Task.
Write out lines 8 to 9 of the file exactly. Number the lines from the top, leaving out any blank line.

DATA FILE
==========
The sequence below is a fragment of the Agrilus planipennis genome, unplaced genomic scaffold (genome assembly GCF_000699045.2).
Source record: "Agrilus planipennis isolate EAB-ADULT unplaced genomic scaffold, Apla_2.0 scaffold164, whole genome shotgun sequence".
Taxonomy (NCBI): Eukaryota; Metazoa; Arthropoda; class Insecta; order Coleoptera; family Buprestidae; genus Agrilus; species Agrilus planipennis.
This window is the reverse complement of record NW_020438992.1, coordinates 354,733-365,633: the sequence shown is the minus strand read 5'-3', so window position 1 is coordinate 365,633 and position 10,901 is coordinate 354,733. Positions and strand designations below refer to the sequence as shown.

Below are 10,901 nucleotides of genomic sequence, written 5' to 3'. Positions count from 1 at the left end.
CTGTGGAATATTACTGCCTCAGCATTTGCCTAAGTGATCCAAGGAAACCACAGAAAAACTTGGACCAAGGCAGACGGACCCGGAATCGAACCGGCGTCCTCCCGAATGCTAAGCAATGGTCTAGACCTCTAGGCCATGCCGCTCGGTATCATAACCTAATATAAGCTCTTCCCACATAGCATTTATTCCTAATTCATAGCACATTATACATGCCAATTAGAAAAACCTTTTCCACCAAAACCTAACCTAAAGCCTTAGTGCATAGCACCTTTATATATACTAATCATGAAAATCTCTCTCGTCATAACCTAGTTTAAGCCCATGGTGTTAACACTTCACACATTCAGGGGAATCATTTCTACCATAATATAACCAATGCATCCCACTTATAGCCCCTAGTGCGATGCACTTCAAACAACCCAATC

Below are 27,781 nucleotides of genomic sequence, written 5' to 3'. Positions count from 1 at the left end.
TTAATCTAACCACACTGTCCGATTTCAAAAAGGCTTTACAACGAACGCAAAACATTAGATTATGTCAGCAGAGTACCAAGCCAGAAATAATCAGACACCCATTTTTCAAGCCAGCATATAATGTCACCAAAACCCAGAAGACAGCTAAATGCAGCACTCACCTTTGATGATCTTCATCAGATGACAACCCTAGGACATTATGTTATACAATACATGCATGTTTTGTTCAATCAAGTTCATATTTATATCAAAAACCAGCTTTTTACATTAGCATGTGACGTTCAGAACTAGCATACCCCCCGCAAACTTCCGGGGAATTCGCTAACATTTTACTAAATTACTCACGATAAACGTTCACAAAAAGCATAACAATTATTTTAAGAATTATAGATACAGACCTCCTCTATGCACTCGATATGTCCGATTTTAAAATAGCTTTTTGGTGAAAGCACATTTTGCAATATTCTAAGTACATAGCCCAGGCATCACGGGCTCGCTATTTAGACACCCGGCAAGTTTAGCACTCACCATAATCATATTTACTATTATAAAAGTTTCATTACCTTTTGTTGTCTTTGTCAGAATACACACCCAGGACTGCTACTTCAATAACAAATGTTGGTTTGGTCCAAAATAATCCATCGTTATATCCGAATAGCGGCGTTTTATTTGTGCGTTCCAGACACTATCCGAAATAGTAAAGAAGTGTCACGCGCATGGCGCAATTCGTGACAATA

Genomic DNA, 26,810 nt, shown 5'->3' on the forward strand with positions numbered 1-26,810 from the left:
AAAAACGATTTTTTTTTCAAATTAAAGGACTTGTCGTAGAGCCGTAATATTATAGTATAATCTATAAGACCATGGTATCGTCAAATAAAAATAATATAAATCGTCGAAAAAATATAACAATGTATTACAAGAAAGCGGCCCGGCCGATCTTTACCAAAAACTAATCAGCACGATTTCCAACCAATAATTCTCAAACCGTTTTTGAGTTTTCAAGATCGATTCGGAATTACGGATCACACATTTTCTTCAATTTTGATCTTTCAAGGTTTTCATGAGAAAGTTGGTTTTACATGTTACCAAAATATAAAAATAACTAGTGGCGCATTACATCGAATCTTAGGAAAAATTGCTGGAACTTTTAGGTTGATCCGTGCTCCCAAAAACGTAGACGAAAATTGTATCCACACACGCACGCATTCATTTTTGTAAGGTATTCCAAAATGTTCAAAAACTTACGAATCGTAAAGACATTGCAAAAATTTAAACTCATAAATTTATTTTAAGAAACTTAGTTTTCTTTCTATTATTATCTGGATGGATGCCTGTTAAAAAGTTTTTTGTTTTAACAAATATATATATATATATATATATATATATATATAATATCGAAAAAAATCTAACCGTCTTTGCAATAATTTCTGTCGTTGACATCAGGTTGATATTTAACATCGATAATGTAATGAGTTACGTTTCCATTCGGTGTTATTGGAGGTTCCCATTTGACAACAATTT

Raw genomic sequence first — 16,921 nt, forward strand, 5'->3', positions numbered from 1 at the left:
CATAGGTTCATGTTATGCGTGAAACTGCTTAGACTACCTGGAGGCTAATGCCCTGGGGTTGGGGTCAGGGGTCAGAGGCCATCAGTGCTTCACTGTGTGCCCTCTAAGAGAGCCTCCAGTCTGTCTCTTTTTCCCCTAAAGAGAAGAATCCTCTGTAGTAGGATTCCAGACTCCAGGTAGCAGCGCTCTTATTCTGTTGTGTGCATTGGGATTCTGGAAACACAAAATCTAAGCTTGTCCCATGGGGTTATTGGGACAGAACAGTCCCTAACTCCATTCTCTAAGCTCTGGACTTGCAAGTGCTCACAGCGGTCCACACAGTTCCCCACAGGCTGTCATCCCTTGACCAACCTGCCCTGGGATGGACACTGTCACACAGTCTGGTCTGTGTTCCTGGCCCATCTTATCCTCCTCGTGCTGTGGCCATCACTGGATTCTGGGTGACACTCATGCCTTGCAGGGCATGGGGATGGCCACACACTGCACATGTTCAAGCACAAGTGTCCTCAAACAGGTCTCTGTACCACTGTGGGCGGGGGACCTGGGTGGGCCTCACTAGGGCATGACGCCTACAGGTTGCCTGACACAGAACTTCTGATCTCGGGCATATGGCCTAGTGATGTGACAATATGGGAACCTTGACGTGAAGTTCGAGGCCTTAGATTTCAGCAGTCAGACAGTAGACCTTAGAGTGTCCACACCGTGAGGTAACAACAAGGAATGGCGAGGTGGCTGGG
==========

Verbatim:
TTAATCTAACCACACTGTCCGATTTCAAAAAGGCTTTACAACGAACGCAAAACATTAGATTATGTCAGCAGAGTACCAAGCCAGAAATAATCAGACACCCATTTTTCAAGCCAGCATATAATGTCACCAAAACCCAGAAGACAGCTAAATGCAGCACTCACCTTTGATGATCTTCATCAGATGACAACCCTAGGACATTATGTTATACAATACATGCATGTTTTGTTCAATCAAGTTCATATTTATATCAAAAACCAGCTTTTTACATTAGCATGTGACGTTCAGAACTAGCATACCCCCCGCAAACTTCCGGGGAATTCGCTAACATTTTACTAAATTACTCACGATAAACGTTCACAAAAAGCATAACAATTATTTTAAGAATTATAGATACAGACCTCCTCTATGCACTCGATATGTCCGATTTTAAAATAGCTTTTTGGTGAAAGCACATTTTGCAATATTCTAAGTACATAGCCCAGGCATCACGGGCTCGCTATTTAGACACCCGGCAAGTTTAGCACTCACCATAATCATATTTACTATTATAAAAGTTTCATTACCTTTTGTTGTCTTTGTCAGAATACACACCCAGGACTGCTACTTCAATAACAAATGTTGGTTTGGTCCAAAATAATCCATCGTTATATCCGAATAGCGGCGTTTTATTTGTGCGTTCCAGACACTATCCGAAATAGTAAAGAAGTGTCACGCGCATGGCGCAATTCGTGACAATA

Genomic DNA, 26,810 nt, shown 5'->3' on the forward strand with positions numbered 1-26,810 from the left: